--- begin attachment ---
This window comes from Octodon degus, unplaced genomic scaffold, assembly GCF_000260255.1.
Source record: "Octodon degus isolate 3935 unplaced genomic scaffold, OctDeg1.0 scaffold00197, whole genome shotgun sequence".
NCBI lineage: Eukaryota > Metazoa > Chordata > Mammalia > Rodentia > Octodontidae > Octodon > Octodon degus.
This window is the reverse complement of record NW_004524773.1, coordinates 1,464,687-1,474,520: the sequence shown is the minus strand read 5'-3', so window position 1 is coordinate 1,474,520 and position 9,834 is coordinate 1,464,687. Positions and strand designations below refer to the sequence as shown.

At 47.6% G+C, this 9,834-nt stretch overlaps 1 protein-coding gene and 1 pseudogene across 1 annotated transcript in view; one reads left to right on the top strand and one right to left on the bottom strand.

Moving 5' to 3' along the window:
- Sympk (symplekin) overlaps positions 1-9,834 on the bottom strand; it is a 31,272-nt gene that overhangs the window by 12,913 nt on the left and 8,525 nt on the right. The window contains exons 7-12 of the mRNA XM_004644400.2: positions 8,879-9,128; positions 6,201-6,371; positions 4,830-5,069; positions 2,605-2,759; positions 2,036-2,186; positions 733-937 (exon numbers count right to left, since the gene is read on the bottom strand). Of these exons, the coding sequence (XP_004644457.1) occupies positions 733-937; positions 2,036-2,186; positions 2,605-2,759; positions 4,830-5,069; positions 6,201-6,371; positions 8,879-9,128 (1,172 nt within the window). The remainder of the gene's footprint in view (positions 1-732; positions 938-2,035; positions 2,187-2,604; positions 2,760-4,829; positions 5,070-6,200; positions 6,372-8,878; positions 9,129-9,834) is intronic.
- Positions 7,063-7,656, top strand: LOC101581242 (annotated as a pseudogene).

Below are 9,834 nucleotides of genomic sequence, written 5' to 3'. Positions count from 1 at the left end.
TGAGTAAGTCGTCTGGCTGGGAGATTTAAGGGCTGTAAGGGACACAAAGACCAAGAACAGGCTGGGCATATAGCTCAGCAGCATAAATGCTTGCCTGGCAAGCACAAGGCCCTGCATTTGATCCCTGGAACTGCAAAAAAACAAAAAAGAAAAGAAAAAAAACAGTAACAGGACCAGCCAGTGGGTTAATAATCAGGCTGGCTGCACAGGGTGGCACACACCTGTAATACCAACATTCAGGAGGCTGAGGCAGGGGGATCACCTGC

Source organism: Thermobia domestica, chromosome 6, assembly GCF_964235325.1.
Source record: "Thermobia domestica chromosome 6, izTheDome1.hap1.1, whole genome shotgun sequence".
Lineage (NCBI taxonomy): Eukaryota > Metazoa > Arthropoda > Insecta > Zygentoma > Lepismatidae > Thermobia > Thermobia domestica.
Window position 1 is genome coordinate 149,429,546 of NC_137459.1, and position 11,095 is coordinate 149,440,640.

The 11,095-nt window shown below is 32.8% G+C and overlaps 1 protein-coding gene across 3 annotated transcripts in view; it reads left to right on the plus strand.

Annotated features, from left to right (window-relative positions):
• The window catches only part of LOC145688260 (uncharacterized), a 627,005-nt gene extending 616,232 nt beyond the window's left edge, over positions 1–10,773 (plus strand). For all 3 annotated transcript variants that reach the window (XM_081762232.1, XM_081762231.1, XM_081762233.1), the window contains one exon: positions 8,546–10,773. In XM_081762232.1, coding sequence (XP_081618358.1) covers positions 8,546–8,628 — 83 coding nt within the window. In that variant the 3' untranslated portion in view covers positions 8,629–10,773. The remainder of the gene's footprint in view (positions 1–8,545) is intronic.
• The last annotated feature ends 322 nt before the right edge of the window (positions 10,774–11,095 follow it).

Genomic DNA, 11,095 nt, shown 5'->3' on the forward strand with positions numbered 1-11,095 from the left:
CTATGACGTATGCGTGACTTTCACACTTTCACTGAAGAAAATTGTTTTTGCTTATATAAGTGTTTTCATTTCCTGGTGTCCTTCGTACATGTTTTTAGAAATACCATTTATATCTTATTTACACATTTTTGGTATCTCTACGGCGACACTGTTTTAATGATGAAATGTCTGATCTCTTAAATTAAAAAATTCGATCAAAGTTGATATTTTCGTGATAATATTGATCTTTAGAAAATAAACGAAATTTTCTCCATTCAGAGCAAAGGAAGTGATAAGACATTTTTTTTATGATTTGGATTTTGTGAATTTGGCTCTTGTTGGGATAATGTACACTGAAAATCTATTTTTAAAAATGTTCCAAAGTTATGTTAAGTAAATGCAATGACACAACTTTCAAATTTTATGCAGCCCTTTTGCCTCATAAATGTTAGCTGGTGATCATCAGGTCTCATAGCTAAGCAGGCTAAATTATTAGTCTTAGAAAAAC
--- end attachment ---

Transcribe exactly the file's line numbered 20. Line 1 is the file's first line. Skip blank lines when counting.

CTATGACGTATGCGTGACTTTCACACTTTCACTGAAGAAAATTGTTTTTGCTTATATAAGTGTTTTCATTTCCTGGTGTCCTTCGTACATGTTTTTAGAAATACCATTTATATCTTATTTACACATTTTTGGTATCTCTACGGCGACACTGTTTTAATGATGAAATGTCTGATCTCTTAAATTAAAAAATTCGATCAAAGTTGATATTTTCGTGATAATATTGATCTTTAGAAAATAAACGAAATTTTCTCCATTCAGAGCAAAGGAAGTGATAAGACATTTTTTTTATGATTTGGATTTTGTGAATTTGGCTCTTGTTGGGATAATGTACACTGAAAATCTATTTTTAAAAATGTTCCAAAGTTATGTTAAGTAAATGCAATGACACAACTTTCAAATTTTATGCAGCCCTTTTGCCTCATAAATGTTAGCTGGTGATCATCAGGTCTCATAGCTAAGCAGGCTAAATTATTAGTCTTAGAAAAAC